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ISRO launches the 200th ‘RH-200’ sounding rocket ushering India into the Commercial Space Industry.

ISRO launches the 200th 'RH-200' sounding rocket ushering India into the Commercial Space Industry

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ISRO launches the 200th ‘RH-200’ sounding rocket ushering India into the Commercial Space Industry.

ISRO Marks a Milestone by launching this Sound Rocket RH-200

Latest Update:

The space business is growing by leaps and bounds. The United States and China are well ahead of other aspirational countries in exploring space not only for defence but also for economic objectives.

Technocrats and scientists are working tirelessly to establish regular commercial communication between Earth and other neighbouring planets. The moon has already been captured. The United States has declared that it will launch a space station to assist missions to the moon or Mars. Some individuals have even reserved flights for the slot.

This is not wishful thinking, but a clear truth that says volumes about people’ imaginative and creative abilities. Scientific innovation is altering people’s entire way of life on the globe. What surprising developments may come in due course is a topic of speculation and hopes.

Step Towards Technological Foundation:

India is one of the countries with a solid technological foundation for space exploration. We have sophisticated technology, and getting a cryogenic engine was previously a challenge since the US or UK were unwilling to give us that technology, but our scientists and technocrats eventually succeeded in creating the engine indigenously.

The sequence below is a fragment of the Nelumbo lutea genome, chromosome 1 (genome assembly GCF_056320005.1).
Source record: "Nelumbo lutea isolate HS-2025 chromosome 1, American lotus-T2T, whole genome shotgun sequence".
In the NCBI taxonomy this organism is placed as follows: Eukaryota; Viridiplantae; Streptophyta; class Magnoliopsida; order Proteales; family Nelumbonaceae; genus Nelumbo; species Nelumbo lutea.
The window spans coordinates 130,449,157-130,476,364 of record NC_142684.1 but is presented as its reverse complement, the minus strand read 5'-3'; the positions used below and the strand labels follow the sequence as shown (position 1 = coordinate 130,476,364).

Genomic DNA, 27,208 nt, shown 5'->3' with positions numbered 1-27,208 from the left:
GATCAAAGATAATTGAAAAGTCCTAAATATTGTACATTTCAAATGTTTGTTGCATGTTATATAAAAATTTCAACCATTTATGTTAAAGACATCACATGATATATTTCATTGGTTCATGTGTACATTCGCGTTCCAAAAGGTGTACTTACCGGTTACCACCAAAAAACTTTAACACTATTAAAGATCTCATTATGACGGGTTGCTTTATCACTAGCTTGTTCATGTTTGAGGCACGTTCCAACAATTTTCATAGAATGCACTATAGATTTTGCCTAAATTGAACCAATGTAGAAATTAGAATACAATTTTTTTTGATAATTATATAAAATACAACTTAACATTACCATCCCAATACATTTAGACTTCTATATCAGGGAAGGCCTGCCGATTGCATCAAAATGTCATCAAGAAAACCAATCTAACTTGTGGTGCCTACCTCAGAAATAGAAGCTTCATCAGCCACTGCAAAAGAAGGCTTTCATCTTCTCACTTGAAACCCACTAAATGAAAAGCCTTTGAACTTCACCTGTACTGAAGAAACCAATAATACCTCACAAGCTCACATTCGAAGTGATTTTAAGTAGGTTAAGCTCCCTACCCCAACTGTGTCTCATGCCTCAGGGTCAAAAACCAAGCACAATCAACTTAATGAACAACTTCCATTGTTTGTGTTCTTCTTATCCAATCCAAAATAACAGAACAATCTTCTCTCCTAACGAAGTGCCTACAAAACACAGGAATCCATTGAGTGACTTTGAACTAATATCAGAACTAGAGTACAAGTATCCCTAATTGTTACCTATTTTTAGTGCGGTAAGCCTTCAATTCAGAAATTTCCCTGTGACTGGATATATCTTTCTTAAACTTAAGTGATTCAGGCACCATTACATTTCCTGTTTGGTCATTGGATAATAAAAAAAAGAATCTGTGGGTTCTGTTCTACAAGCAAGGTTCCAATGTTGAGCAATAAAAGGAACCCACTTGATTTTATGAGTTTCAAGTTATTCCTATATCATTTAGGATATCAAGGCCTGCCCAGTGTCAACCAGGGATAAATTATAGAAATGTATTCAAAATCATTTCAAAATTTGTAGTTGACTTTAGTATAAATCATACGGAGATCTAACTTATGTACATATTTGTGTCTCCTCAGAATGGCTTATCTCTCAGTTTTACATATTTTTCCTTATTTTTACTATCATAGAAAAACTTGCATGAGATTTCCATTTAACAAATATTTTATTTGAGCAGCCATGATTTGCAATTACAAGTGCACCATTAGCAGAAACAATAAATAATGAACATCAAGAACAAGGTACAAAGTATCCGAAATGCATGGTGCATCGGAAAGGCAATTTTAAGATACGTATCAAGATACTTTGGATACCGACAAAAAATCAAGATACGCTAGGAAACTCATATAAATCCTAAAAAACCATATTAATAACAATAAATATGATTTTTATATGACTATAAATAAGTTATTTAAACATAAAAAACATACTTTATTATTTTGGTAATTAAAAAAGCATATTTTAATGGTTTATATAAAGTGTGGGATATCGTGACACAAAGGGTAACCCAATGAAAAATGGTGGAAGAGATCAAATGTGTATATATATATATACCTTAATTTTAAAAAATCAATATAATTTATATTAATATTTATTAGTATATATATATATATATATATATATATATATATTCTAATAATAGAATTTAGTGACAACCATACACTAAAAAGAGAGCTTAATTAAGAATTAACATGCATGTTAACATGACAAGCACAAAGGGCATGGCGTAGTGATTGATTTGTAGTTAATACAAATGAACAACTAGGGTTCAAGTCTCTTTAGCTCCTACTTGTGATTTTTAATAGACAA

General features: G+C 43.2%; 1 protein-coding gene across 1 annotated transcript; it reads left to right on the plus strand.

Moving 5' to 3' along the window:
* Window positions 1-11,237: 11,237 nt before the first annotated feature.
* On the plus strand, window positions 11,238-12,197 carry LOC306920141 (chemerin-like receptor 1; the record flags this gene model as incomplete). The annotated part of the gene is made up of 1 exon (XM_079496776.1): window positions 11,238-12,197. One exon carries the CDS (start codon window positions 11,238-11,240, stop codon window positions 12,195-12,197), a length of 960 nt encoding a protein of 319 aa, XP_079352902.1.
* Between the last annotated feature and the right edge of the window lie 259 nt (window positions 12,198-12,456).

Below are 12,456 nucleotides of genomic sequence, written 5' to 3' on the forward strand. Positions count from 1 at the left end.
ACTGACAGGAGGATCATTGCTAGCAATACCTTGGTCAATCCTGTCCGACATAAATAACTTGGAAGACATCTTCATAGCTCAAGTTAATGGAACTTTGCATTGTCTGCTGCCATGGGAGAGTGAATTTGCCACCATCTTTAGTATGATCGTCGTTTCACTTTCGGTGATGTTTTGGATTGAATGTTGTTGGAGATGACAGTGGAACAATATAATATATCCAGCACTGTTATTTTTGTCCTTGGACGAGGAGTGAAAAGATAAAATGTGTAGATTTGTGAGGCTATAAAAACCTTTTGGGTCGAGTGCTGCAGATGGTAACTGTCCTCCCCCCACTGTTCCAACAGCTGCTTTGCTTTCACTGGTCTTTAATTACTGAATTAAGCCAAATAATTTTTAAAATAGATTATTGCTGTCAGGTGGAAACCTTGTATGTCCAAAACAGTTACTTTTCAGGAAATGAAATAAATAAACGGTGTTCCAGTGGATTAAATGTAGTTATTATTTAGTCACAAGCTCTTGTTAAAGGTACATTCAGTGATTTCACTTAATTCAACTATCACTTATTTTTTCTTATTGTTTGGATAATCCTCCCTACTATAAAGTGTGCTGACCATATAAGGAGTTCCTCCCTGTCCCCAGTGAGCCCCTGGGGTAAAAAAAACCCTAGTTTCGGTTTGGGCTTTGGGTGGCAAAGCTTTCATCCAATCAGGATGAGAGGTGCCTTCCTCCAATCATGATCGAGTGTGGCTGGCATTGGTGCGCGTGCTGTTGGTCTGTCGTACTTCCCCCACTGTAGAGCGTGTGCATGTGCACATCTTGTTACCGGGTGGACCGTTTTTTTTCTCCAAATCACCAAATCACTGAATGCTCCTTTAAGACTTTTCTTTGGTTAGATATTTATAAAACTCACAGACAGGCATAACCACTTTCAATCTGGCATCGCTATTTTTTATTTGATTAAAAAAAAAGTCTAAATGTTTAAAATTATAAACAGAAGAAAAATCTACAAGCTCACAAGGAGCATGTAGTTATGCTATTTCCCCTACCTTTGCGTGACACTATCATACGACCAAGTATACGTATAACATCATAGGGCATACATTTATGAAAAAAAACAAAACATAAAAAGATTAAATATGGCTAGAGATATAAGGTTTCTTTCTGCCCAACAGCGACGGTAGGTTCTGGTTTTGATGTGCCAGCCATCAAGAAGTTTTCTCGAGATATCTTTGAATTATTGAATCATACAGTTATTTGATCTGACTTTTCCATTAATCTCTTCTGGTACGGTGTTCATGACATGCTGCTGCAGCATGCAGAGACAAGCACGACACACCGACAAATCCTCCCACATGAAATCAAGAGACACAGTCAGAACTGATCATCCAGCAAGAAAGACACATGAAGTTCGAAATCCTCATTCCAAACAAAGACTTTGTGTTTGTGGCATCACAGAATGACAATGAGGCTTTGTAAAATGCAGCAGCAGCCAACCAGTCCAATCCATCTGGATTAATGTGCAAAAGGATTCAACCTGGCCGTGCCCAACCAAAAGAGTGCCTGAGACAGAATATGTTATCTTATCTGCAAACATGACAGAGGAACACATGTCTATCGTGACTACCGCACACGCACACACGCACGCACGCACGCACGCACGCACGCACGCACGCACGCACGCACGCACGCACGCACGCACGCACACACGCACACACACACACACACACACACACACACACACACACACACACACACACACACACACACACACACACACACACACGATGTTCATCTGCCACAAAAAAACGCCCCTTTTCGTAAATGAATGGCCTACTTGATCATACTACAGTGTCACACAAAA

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It has shown to be successful and efficient due to its use by the Indian Space Research Organization. India’s first effort to land a satellite on the moon was a failure. However, ISRO was not discouraged by the initial failure and pledged to overcome the impediment. Engineers and scientists are hard at work on the second attempt, and we’ve been told that ISRO has made good progress toward its goal of landing on the moon.

In educated circles, it is commonly assumed that future battles may be space warfare. Given the advancements in missile technology, it is expected that nations with superior technologies would control the world through their space might.